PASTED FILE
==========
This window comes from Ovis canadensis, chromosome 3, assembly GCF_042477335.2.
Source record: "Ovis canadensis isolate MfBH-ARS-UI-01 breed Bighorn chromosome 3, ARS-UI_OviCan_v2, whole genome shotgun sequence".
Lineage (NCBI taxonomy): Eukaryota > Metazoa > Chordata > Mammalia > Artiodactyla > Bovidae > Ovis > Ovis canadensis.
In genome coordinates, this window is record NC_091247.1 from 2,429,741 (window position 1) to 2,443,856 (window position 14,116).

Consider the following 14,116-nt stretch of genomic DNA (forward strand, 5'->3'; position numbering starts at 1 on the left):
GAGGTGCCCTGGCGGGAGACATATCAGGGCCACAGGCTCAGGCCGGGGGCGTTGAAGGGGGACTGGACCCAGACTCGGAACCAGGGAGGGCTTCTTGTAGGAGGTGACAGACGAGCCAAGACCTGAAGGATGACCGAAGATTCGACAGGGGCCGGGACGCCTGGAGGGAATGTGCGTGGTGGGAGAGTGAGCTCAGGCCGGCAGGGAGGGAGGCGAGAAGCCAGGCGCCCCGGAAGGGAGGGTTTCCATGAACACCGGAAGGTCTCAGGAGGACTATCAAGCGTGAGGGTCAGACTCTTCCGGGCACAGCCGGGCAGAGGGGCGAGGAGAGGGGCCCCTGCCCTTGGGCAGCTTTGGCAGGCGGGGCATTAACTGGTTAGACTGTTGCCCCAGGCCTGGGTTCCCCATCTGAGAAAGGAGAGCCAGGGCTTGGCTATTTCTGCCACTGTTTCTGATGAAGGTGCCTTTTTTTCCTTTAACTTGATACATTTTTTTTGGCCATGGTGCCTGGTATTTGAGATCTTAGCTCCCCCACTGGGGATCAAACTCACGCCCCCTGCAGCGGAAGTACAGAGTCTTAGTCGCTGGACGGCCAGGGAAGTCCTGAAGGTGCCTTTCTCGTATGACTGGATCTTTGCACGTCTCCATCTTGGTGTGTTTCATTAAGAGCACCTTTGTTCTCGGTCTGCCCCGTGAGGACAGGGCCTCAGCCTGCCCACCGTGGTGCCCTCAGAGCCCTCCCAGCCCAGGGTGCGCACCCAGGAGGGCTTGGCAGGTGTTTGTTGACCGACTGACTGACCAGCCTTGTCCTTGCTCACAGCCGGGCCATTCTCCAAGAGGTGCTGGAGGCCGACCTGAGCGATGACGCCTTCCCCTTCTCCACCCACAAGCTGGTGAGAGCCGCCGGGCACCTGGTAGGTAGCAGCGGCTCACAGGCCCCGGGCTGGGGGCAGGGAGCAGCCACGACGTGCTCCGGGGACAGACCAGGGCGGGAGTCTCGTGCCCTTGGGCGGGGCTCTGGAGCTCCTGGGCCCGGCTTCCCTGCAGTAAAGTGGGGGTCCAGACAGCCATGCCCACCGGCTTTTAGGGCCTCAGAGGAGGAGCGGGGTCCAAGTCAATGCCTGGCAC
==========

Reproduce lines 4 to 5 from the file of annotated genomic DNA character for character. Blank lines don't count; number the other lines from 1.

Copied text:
In genome coordinates, this window is record NC_091247.1 from 2,429,741 (window position 1) to 2,443,856 (window position 14,116).

Consider the following 14,116-nt stretch of genomic DNA (forward strand, 5'->3'; position numbering starts at 1 on the left):